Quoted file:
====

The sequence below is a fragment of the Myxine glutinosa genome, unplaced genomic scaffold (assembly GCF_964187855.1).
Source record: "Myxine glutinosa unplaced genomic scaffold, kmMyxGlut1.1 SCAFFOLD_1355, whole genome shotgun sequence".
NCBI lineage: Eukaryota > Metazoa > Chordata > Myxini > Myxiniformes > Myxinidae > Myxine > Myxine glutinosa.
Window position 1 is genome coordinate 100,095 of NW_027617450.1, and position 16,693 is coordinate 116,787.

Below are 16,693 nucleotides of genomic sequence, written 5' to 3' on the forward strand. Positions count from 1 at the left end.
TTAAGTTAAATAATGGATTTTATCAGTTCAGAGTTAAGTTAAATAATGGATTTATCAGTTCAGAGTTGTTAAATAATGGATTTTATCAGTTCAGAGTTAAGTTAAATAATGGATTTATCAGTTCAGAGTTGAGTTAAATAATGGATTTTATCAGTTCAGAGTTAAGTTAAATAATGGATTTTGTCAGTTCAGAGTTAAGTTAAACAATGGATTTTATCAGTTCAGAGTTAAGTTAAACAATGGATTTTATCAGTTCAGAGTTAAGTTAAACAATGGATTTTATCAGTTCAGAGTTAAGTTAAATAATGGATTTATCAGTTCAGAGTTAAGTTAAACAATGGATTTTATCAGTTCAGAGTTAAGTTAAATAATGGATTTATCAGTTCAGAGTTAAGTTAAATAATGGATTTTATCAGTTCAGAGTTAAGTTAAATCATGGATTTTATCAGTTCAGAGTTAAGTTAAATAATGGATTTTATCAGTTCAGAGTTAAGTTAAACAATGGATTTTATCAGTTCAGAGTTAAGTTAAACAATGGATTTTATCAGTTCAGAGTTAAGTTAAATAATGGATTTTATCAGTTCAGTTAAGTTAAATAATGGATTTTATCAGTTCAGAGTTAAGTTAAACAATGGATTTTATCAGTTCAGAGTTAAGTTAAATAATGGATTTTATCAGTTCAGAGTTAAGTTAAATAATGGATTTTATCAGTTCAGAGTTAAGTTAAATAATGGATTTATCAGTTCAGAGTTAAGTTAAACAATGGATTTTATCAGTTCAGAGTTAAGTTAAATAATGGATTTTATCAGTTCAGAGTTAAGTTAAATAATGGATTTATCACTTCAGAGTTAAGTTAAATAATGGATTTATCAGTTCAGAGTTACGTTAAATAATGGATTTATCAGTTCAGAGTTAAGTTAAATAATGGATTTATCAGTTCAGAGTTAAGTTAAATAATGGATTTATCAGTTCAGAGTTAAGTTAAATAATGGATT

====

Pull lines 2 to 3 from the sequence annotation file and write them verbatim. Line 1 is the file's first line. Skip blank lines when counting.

Source record: "Myxine glutinosa unplaced genomic scaffold, kmMyxGlut1.1 SCAFFOLD_1355, whole genome shotgun sequence".
NCBI lineage: Eukaryota > Metazoa > Chordata > Myxini > Myxiniformes > Myxinidae > Myxine > Myxine glutinosa.